Experience the railroads of Colorado | SummitDaily.com

Experience the railroads of Colorado

KIMBERLY NICOLETTIsummit daily news

About a century ago, the railroad was the lifeblood of Summit County.When the legendary snowstorm of 1898-99 blocked the tracks for 79 days, Breckenridge residents threw party after party to keep their stranded spirits up, but none of the residents could offer guests refreshments, because they relied on the train to bring in supplies.When notorious felon Pug Ryan robbed men in the Denver Hotel gaming room, he high-tailed it to his hideout near Copper Mountain, and the sheriff’s men jumped on the train to pursue him.When the train trudged up passes, riders could jump off and walk behind the cars, to get a little exercise. People wore their best clothes on the day-long trip from Keystone to Denver, which cost $10.So go the stories of local historian Mary Ellen Gilliland, who will tell amusing stories of the railroads and the colorful characters who rode them, Sunday at 3 p.m. She has lived in Summit County since 1973 and has collected volumes of history from old journals, books and rare magazines, as well as the old-timers who provided intriguing details to historic facts. After a 45-minute lecture, she’ll take questions.”The first railroad, Denver South Park & Pacific Railway, was America’s most colorful railroad,” Gilliland said. “It scaled the highest passes and met the most daunting challenges that alpine railroading could conquer.”Tom Randolph will be on hand from 1-4 p.m. Sunday, to talk about his train sets. He has lived in Summit for 37 years, but his interest in model electric trains didn’t begin until Christmas Day, 2001, when his wife gave him a Lionel train set. The gift launched an obsession that resulted in the coin-operated model train layout at the Frisco Museum. It represents the turn-of-the-century Frisco and Ten Mile Canyon track.The current showcase display of model trains at the County Commons is courtesy of Bob Schoppe, a Fairplay resident and vice president of the Denver South Park & Pacific Historical Society.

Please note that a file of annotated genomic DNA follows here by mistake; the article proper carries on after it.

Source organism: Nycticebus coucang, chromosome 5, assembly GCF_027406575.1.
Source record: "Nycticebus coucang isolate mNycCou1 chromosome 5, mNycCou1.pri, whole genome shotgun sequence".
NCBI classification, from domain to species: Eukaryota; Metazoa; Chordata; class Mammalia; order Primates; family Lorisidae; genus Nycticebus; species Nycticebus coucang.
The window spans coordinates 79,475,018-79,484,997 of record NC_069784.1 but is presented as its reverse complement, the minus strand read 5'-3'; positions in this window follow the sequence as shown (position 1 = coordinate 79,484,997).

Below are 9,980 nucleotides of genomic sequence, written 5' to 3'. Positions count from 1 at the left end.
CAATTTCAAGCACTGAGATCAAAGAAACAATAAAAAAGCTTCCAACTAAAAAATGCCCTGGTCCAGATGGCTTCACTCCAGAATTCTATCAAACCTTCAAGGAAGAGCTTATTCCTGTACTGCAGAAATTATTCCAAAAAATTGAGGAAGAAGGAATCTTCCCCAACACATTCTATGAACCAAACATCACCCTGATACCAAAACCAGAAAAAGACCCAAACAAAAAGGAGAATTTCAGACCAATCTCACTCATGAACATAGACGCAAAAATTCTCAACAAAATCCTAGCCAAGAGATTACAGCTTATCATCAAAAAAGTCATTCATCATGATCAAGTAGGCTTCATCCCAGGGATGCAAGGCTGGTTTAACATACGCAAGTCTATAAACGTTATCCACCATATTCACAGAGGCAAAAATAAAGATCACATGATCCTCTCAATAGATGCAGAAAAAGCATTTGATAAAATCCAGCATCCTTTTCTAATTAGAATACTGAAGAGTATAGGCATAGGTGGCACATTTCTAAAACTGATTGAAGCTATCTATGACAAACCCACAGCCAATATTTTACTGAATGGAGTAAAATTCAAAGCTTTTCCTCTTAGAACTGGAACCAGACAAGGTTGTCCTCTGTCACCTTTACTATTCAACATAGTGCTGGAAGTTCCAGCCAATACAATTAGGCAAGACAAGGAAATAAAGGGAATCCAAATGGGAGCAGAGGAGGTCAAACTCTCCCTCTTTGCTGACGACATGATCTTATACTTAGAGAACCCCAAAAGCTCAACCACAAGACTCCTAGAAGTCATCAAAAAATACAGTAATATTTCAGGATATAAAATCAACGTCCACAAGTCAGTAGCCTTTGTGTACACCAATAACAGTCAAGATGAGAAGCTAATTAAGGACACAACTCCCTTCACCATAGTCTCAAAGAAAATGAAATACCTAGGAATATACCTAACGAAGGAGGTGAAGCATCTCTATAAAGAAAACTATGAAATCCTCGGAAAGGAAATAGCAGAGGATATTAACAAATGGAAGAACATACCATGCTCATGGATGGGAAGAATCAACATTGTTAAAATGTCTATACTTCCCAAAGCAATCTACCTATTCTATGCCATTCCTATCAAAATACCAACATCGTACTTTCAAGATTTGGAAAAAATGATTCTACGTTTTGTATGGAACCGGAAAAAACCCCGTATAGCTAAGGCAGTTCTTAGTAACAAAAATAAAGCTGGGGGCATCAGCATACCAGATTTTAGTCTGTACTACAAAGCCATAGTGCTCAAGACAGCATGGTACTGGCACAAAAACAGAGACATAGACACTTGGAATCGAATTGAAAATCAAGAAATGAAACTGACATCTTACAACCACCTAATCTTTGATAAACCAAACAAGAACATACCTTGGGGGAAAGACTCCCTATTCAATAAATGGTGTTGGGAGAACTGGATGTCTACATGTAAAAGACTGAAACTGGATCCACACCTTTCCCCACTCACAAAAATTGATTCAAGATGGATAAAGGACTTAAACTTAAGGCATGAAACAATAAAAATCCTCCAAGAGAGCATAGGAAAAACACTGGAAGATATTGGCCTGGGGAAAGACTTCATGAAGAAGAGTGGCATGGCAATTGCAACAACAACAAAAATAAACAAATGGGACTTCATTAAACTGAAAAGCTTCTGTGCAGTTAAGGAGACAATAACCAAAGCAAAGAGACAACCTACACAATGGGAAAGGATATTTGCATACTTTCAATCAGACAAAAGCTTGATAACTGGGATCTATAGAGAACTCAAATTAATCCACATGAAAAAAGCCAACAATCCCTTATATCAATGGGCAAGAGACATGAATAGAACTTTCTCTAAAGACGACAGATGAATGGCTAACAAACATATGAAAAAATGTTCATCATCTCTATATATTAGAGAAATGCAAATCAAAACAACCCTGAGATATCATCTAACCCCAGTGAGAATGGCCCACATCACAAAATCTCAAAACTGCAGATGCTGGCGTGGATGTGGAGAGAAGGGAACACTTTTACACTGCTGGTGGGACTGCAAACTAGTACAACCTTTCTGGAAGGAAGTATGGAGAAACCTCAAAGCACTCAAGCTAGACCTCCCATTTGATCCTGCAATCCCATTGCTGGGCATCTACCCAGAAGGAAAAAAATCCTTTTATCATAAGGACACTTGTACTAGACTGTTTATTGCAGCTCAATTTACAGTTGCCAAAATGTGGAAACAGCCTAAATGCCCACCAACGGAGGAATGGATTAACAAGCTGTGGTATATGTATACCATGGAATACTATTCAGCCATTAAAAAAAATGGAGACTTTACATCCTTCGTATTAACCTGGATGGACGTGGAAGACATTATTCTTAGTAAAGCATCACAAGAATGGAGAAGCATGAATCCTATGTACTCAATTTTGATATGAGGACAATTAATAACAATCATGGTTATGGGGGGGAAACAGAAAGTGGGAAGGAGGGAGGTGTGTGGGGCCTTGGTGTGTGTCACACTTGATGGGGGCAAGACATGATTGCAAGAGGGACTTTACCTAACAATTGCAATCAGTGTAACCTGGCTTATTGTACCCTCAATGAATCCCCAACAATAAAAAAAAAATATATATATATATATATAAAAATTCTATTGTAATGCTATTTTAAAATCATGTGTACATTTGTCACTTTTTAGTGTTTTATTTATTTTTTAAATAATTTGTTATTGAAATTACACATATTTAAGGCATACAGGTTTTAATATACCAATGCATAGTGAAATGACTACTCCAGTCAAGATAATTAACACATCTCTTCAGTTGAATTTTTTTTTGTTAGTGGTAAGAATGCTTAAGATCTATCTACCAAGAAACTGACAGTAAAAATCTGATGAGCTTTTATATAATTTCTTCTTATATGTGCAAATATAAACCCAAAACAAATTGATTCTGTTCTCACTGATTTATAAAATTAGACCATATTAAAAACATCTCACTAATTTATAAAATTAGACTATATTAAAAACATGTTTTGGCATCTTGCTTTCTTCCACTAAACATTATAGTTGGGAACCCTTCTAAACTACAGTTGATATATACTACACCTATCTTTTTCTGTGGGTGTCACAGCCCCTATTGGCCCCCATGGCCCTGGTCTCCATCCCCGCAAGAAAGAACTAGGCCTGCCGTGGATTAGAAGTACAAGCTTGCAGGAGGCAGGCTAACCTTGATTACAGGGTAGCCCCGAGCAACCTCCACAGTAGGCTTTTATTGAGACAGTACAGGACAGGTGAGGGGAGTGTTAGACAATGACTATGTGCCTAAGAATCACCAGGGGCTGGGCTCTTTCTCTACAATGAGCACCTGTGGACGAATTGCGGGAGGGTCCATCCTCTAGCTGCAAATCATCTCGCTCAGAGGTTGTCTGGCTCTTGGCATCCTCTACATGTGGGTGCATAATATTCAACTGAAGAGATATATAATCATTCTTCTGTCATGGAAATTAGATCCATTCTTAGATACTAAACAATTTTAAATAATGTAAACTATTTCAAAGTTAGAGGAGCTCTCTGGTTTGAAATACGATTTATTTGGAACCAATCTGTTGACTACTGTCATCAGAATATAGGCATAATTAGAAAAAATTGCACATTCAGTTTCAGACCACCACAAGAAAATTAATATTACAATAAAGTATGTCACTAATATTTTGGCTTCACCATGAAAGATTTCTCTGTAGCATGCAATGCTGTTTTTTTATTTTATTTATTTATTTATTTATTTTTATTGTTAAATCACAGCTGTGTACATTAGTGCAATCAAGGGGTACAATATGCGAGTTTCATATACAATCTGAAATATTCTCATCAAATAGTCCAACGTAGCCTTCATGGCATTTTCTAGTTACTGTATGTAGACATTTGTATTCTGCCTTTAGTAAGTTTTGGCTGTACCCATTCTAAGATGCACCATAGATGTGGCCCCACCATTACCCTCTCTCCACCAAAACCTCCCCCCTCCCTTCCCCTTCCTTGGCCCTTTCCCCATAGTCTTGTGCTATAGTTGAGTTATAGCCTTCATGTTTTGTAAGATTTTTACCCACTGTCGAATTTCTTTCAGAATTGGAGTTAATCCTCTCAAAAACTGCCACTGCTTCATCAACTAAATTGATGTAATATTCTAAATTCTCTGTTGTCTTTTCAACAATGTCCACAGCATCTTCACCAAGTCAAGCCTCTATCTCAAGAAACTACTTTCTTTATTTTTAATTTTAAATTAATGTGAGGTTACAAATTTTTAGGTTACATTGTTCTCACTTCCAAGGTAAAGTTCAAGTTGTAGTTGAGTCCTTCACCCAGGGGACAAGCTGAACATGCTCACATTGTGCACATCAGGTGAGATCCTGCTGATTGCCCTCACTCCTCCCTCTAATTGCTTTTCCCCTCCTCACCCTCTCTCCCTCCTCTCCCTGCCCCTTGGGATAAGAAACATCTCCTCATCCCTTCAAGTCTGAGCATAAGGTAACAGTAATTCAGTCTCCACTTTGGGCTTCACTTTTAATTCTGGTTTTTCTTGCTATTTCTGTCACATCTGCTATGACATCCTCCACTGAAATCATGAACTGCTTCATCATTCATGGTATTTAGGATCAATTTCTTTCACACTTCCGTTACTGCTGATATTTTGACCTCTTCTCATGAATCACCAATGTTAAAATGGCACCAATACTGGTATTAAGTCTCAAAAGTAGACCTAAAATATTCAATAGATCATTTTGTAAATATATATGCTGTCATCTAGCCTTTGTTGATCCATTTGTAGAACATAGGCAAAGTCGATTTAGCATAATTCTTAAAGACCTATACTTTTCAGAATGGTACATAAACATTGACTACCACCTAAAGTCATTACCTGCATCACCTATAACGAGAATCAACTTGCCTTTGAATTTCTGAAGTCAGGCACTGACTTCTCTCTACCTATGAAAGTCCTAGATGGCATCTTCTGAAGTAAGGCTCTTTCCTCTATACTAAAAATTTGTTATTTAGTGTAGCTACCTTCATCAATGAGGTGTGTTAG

Support Local Journalism

Support Local Journalism

As a Summit Daily News reader, you make our work possible.

Now more than ever, your financial support is critical to help us keep our communities informed about the evolving coronavirus pandemic and the impact it is having on our residents and businesses. Every contribution, no matter the size, will make a difference.

Your donation will be used exclusively to support quality, local journalism.

For tax deductible donations, click here.

Start a dialogue, stay on topic and be civil.
If you don't follow the rules, your comment may be deleted.

User Legend: iconModerator iconTrusted User